Customs agents began their protest on Monday to press their demands for higher pay and demonstrate what will happen if greater controls are put in place once Britain leaves the European Union, planned for later this month.
“Agents are doing longer checks than usual and it creates traffic jams immediately,” Vincent Thomazo from the UNSA union said.
“It's a strike that might last a long time because officers are just doing their jobs.”
Thomazo told The Local on Wednesday the extra checks would continue because customs' agents wanted to get the message across to the French government that they were simply not ready for Brexit.
“Our aim is to attract attention to our worsening conditions of work which will only get worse once Brexit happens,” Thomazo said.
“We are simply not ready. The administration has simply waited too long to get things in place,” he said.
“Many things could happen but we need to be prepared because we are heading for a hard Brexit.”
The French government has announced the recruitment of an extra 700 customs officials, a number seen as insufficient by some unions.
Once Britain has left the EU “there will be stronger controls. Today you have a demonstration of what is going to happen,” said Philippe Bollengier from the CGT union.
On Wednesday customs officials continued to check all trucks going through the Channel Tunnel which created tailbacks of around 600 lorries on the A16 motorway in the direction of the port of Calais. Lorries were also stacked up on the A26 motorway.
The trucks were parked up in the right hand lane causing traffic problems for other vehicles heading towards the port.
One ferry passenger caught up in the delays at Calais told The Local: “The problem is that the exit checks on HGVs has prevented vehicles from leaving the port quickly. Tailbacks stretch back to the ferry that has docked. They can't get off and we can't get on. Gridlock.”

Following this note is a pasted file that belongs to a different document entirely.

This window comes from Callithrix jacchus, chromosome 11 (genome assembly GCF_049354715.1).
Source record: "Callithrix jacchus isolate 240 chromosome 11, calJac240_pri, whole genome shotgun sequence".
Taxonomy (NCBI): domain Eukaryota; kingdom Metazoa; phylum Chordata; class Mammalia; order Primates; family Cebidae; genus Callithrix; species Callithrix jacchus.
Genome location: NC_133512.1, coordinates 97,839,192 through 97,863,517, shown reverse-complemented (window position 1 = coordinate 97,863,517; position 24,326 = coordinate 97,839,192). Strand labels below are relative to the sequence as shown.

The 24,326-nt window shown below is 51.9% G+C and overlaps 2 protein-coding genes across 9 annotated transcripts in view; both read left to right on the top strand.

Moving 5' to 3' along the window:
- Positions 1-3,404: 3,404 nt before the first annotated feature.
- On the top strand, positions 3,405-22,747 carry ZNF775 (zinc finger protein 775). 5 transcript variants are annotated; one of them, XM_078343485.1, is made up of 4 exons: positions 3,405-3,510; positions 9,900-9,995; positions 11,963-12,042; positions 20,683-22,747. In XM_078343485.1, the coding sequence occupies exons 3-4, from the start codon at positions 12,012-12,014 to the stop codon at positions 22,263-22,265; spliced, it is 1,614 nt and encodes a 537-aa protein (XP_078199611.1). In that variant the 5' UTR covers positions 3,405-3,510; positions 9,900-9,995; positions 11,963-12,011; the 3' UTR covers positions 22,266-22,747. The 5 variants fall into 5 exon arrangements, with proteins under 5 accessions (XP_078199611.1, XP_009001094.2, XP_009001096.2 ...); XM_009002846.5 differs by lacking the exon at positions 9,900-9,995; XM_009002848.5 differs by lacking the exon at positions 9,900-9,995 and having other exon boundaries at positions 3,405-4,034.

The local La Voix du Nord newspaper reported that motorists were trying to avoid the motorway by heading through the centre of Calais, which was left snarled with traffic as a result.
Drivers heading to the Eurotunnel terminal have been told not to queue with the lorries but be prepared for traffic delays. Eurotunnel insists its service is running as normal although it warned that the tailbacks for lorries would continue for at least a day even if the protest ended.
Heading to our Calais Passenger Terminal? the ongoing regional action by French Customs is still affecting the traffic on the A16. Do not queue with the lorries when approaching our access road. Once Controls cleared, our service is running as planned. Take care ^SL
— Eurotunnel Le Shuttle (@LeShuttle) March 6, 2019
There are similar problems around the port of Dunkirk where lorries were being turned back at the Belgian border.
There was also reports of long queues in the Eurostar terminal at Gare du Nord in Paris where French customs officers were also protesting by carrying out extra checks on all passengers.
Thanks very much for confirming. We are experiencing up to 60 minutes delay on departures from Paris Gare du Nord today because passport and security checks, conducted by the authorities, are currently taking longer than usual, our apologies for the inconvenience caused.
— Eurostar (@Eurostar) March 6, 2019
No joke, French trade unions are staging a “Brexit style” work to rule at the Gare du Nord in Paris today. It’s aimed at getting Eurostar passengers used to long delays, queues, & fractious arguments with surly officials who don’t like the look of blue passports. Allez les gars ! pic.twitter.com/I0iwRrVvRT
— Peter Allen (@peterallenparis) March 6, 2019
However the head of customs services at Calais, Rodolphe Gintz, told AFP that the strike had “absolutely nothing” to do with Brexit.
“It won't happen like this. We are not going to create queues of trucks. We're not going to inspect every truck one after the other for a minute,” he said on Monday.
He explained that controls would be in the other direction — on trucks arriving from Britain — and that there would be extra resources if necessary.
The leader of the Hauts-de-France region, which includes Calais and Dunkirk, told AFP last month that fears about monster traffic jams after Brexit were overblown.
“From our point of view, for the ports and the tunnel, we will be ready,” Xavier Bertrand told AFP.